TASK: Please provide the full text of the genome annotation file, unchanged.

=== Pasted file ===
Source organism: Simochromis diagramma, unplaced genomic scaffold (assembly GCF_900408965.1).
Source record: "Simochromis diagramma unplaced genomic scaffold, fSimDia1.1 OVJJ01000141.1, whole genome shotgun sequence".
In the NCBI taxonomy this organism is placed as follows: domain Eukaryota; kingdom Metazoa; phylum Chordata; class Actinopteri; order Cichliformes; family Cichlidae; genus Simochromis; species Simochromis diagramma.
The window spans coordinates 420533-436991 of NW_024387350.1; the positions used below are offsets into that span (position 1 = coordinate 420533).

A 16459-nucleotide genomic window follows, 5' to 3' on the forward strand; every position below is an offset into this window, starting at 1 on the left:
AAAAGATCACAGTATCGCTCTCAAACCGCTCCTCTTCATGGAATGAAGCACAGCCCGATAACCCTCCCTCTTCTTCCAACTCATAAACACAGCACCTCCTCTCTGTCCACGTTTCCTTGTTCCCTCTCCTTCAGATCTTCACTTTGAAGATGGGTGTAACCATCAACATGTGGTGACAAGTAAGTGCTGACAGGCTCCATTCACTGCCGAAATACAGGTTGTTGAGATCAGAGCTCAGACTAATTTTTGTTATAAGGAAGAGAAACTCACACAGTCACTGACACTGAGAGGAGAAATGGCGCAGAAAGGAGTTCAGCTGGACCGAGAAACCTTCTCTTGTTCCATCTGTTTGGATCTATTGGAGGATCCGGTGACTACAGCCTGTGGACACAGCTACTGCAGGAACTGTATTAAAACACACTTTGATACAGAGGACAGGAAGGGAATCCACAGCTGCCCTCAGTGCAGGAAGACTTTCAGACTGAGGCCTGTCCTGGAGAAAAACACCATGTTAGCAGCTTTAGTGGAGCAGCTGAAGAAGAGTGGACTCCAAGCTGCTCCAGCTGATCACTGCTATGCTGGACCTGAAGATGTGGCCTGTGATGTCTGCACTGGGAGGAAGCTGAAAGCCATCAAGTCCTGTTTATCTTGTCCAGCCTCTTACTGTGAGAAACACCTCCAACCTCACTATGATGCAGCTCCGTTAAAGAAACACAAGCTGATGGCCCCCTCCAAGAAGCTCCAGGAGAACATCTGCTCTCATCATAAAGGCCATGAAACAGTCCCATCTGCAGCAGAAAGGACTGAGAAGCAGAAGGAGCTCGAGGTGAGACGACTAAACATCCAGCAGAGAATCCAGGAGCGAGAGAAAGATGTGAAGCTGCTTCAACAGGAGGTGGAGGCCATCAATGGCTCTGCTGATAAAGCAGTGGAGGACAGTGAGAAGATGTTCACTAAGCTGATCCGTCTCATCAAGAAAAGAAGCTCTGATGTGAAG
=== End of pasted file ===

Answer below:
Source organism: Simochromis diagramma, unplaced genomic scaffold (assembly GCF_900408965.1).
Source record: "Simochromis diagramma unplaced genomic scaffold, fSimDia1.1 OVJJ01000141.1, whole genome shotgun sequence".
In the NCBI taxonomy this organism is placed as follows: domain Eukaryota; kingdom Metazoa; phylum Chordata; class Actinopteri; order Cichliformes; family Cichlidae; genus Simochromis; species Simochromis diagramma.
The window spans coordinates 420533-436991 of NW_024387350.1; the positions used below are offsets into that span (position 1 = coordinate 420533).

A 16459-nucleotide genomic window follows, 5' to 3' on the forward strand; every position below is an offset into this window, starting at 1 on the left:
AAAAGATCACAGTATCGCTCTCAAACCGCTCCTCTTCATGGAATGAAGCACAGCCCGATAACCCTCCCTCTTCTTCCAACTCATAAACACAGCACCTCCTCTCTGTCCACGTTTCCTTGTTCCCTCTCCTTCAGATCTTCACTTTGAAGATGGGTGTAACCATCAACATGTGGTGACAAGTAAGTGCTGACAGGCTCCATTCACTGCCGAAATACAGGTTGTTGAGATCAGAGCTCAGACTAATTTTTGTTATAAGGAAGAGAAACTCACACAGTCACTGACACTGAGAGGAGAAATGGCGCAGAAAGGAGTTCAGCTGGACCGAGAAACCTTCTCTTGTTCCATCTGTTTGGATCTATTGGAGGATCCGGTGACTACAGCCTGTGGACACAGCTACTGCAGGAACTGTATTAAAACACACTTTGATACAGAGGACAGGAAGGGAATCCACAGCTGCCCTCAGTGCAGGAAGACTTTCAGACTGAGGCCTGTCCTGGAGAAAAACACCATGTTAGCAGCTTTAGTGGAGCAGCTGAAGAAGAGTGGACTCCAAGCTGCTCCAGCTGATCACTGCTATGCTGGACCTGAAGATGTGGCCTGTGATGTCTGCACTGGGAGGAAGCTGAAAGCCATCAAGTCCTGTTTATCTTGTCCAGCCTCTTACTGTGAGAAACACCTCCAACCTCACTATGATGCAGCTCCGTTAAAGAAACACAAGCTGATGGCCCCCTCCAAGAAGCTCCAGGAGAACATCTGCTCTCATCATAAAGGCCATGAAACAGTCCCATCTGCAGCAGAAAGGACTGAGAAGCAGAAGGAGCTCGAGGTGAGACGACTAAACATCCAGCAGAGAATCCAGGAGCGAGAGAAAGATGTGAAGCTGCTTCAACAGGAGGTGGAGGCCATCAATGGCTCTGCTGATAAAGCAGTGGAGGACAGTGAGAAGATGTTCACTAAGCTGATCCGTCTCATCAAGAAAAGAAGCTCTGATGTGAAG